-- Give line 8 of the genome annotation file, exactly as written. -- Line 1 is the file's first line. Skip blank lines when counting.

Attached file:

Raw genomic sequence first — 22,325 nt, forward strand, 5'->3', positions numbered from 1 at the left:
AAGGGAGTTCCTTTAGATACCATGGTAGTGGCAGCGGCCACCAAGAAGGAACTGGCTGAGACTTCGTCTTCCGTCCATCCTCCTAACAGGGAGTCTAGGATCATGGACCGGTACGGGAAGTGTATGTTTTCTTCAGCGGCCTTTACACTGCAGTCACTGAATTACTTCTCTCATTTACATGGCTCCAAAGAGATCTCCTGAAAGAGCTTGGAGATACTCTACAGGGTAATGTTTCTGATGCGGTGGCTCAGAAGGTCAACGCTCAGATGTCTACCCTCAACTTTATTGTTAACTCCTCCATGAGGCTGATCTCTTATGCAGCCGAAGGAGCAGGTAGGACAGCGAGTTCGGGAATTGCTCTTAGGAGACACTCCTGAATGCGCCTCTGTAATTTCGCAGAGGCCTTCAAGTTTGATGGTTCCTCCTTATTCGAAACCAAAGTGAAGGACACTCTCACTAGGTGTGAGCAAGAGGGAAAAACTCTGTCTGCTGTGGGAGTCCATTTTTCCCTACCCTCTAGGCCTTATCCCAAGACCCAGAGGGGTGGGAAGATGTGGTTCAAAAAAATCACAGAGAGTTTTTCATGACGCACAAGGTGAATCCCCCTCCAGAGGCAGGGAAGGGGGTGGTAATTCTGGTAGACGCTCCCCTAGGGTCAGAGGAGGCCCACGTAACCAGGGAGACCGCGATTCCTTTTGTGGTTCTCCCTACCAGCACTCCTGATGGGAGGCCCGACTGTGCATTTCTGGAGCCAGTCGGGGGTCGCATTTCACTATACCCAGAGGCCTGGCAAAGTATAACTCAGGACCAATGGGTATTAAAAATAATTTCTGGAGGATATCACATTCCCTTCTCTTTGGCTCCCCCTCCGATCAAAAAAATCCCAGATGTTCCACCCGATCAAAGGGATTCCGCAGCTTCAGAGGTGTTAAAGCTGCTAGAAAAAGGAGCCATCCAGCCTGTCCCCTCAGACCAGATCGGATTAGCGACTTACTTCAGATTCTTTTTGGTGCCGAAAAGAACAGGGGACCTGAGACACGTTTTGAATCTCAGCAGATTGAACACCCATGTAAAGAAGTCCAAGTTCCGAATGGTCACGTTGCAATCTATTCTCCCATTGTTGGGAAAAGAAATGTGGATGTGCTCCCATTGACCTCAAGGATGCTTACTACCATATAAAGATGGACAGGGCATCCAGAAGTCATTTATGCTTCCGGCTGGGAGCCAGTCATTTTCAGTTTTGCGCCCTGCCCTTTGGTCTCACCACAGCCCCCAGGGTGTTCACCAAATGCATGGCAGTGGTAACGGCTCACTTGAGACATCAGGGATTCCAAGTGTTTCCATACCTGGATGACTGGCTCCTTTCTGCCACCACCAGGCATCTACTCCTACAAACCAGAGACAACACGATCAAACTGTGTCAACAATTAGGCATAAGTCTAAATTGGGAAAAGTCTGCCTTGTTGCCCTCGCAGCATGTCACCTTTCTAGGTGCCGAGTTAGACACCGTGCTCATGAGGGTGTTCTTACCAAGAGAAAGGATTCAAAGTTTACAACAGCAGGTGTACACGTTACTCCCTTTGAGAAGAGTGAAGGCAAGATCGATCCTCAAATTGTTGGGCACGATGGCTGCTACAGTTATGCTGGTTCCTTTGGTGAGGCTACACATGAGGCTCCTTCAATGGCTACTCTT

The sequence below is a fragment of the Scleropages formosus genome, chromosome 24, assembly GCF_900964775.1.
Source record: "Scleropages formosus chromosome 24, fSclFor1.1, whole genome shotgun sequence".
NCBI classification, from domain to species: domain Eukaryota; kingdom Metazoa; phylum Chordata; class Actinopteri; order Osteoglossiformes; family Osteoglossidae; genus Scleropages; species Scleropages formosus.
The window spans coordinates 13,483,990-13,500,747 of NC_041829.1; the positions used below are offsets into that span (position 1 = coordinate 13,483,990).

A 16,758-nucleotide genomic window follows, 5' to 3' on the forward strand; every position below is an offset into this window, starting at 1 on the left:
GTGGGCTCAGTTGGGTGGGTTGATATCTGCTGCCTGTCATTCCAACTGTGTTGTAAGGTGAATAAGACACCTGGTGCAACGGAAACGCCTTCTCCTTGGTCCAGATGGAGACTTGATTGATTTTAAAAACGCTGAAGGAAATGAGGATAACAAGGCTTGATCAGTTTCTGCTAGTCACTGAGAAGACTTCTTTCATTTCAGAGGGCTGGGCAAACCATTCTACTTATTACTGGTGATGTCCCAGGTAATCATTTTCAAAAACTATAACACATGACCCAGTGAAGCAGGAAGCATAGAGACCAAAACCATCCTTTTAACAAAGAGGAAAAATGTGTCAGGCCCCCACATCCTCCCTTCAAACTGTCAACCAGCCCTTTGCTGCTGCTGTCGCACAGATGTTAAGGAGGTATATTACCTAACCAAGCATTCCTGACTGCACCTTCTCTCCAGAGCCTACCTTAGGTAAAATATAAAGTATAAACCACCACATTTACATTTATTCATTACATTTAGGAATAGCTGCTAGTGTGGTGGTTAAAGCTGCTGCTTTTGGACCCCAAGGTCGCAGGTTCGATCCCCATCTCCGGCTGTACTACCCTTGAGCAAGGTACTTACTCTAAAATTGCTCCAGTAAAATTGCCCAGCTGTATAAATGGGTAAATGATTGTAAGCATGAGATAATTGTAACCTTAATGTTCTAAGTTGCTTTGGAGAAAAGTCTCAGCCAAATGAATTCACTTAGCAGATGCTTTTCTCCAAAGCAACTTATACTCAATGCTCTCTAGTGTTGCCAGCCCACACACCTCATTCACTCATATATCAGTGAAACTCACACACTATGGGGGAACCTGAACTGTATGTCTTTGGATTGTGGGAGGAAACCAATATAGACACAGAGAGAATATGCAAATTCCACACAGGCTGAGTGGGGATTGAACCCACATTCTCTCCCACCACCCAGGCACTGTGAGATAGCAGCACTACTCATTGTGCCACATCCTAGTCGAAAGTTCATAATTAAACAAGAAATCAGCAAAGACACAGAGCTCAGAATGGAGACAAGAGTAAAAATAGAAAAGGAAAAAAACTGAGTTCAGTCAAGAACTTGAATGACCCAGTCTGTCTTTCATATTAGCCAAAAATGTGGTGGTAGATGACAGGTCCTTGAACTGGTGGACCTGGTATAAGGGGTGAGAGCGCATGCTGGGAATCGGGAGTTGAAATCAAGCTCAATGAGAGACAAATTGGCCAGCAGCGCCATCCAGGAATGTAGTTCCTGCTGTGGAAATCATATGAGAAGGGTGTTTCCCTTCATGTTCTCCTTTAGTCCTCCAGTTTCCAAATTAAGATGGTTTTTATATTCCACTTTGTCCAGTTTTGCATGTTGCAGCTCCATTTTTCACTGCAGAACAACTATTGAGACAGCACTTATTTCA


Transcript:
GTGGGCTCAGTTGGGTGGGTTGATATCTGCTGCCTGTCATTCCAACTGTGTTGTAAGGTGAATAAGACACCTGGTGCAACGGAAACGCCTTCTCCTTGGTCCAGATGGAGACTTGATTGATTTTAAAAACGCTGAAGGAAATGAGGATAACAAGGCTTGATCAGTTTCTGCTAGTCACTGAGAAGACTTCTTTCATTTCAGAGGGCTGGGCAAACCATTCTACTTATTACTGGTGATGTCCCAGGTAATCATTTTCAAAAACTATAACACATGACCCAGTGAAGCAGGAAGCATAGAGACCAAAACCATCCTTTTAACAAAGAGGAAAAATGTGTCAGGCCCCCACATCCTCCCTTCAAACTGTCAACCAGCCCTTTGCTGCTGCTGTCGCACAGATGTTAAGGAGGTATATTACCTAACCAAGCATTCCTGACTGCACCTTCTCTCCAGAGCCTACCTTAGGTAAAATATAAAGTATAAACCACCACATTTACATTTATTCATTACATTTAGGAATAGCTGCTAGTGTGGTGGTTAAAGCTGCTGCTTTTGGACCCCAAGGTCGCAGGTTCGATCCCCATCTCCGGCTGTACTACCCTTGAGCAAGGTACTTACTCTAAAATTGCTCCAGTAAAATTGCCCAGCTGTATAAATGGGTAAATGATTGTAAGCATGAGATAATTGTAACCTTAATGTTCTAAGTTGCTTTGGAGAAAAGTCTCAGCCAAATGAATTCACTTAGCAGATGCTTTTCTCCAAAGCAACTTATACTCAATGCTCTCTAGTGTTGCCAGCCCACACACCTCATTCACTCATATATCAGTGAAACTCACACACTATGGGGGAACCTGAACTGTATGTCTTTGGATTGTGGGAGGAAACCAATATAGACACAGAGAGAATATGCAAATTCCACACAGGCTGAGTGGGGATTGAACCCACATTCTCTCCCACCACCCAGGCACTGTGAGATAGCAGCACTACTCATTGTGCCACATCCTAGTCGAAAGTTCATAATTAAACAAGAAATCAGCAAAGACACAGAGCTCAGAATGGAGACAAGAGTAAAAATAGAAAAGGAAAAAAACTGAGTTCAGTCAAGAACTTGAATGACCCAGTCTGTCTTTCATATTAGCCAAAAATGTGGTGGTAGATGACAGGTCCTTGAACTGGTGGACCTGGTATAAGGGGTGAGAGCGCATGCTGGGAATCGGGAGTTGAAATCAAGCTCAATGAGAGACAAATTGGCCAGCAGCGCCATCCAGGAATGTAGTTCCTGCTGTGGAAATCATATGAGAAGGGTGTTTCCCTTCATGTTCTCCTTTAGTCCTCCAGTTTCCAAATTAAGATGGTTTTTATATTCCACTTTGTCCAGTTTTGCATGTTGCAGCTCCATTTTTCACTGCAGAACAACTATTGAGACAGCACTTATTTCA